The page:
These are bad times to be an eater in America, as anyone who has suffered sticker shock at the supermarket can tell you. The cost of necessities such as bread, milk, and eggs has risen steadily in the last two years—by as much as 30 percent in some parts of the country. Vegetables, fruits, meats, cheeses—all are climbing. Even that most sacred of goods, beer, is skyrocketing in cost.
In part, the rise in food prices is a function of the cost of gasoline. Food travels a long way—1,200 miles, on average—to reach American stomachs. It does so because American manufacturers, giddy at the bounty wrought by the Green Revolution and the advent of jets and container ships, long ago taught American consumers to abandon the idea of seasonality. We have come to expect bananas, oranges, tomatoes, corn, and the like to be available year-round, requiring the transportation of strawberries from Chile, citrus from South Africa, tomatoes from Ecuador, hothouse lettuces from France.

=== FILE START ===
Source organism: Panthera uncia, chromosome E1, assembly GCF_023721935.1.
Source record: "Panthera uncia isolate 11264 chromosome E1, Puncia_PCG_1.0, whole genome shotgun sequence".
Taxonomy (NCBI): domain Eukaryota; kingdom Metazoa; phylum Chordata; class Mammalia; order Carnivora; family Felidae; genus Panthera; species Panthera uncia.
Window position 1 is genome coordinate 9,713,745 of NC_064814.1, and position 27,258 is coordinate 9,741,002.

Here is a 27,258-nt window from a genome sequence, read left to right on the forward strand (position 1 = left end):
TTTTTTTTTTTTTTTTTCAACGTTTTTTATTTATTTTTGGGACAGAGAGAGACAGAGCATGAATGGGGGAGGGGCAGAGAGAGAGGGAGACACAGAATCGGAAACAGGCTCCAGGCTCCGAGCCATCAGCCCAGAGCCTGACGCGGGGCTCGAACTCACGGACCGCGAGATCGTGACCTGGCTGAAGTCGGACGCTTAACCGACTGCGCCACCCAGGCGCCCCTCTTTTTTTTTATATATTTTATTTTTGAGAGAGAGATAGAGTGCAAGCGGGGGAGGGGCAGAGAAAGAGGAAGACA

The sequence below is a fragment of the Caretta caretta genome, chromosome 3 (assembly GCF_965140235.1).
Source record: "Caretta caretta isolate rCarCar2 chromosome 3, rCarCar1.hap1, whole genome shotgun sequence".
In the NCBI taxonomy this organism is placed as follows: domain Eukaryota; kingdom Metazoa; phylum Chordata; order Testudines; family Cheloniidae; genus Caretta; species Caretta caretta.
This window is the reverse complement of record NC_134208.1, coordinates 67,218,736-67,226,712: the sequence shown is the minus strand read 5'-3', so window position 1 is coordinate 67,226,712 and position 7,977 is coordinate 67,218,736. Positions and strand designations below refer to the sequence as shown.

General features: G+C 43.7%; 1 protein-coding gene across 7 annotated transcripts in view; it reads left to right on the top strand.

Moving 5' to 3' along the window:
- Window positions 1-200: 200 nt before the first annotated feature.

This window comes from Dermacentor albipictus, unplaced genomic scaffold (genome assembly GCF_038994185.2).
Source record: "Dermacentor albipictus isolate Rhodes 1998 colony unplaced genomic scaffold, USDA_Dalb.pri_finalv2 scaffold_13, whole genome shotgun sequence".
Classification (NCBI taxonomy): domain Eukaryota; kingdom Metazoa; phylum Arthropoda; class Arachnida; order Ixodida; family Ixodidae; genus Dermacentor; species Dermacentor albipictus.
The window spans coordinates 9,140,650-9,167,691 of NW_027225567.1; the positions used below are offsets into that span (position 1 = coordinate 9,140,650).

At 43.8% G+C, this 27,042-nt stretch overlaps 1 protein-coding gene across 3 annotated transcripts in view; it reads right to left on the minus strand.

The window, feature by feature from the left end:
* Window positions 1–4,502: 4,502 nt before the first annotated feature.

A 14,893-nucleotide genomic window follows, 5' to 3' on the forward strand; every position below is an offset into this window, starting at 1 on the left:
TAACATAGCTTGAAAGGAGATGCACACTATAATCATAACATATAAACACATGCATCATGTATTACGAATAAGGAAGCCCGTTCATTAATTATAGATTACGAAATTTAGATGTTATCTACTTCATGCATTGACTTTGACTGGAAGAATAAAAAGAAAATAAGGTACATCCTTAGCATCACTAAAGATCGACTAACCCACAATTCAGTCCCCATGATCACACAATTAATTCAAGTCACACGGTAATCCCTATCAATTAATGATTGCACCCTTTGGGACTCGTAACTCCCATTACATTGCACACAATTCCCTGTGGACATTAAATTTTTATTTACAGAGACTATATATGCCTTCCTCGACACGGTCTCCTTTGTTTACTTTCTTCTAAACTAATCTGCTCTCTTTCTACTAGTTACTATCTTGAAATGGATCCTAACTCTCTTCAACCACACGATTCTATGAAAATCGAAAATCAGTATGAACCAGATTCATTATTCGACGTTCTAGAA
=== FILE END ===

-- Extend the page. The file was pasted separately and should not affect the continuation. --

Our farmers return the favor. Near my home in the Arizona desert stands a vast complex of greenhouses. Its name, EuroFresh, tells the story, for those greenhouses, 164 acres devoted to tomatoes alone, provide much of the produce consumed on the continent in wintertime.
Why European greenhouses do not grow food for Europe, and American greenhouses for America, is a complex matter of international trade, treaties,...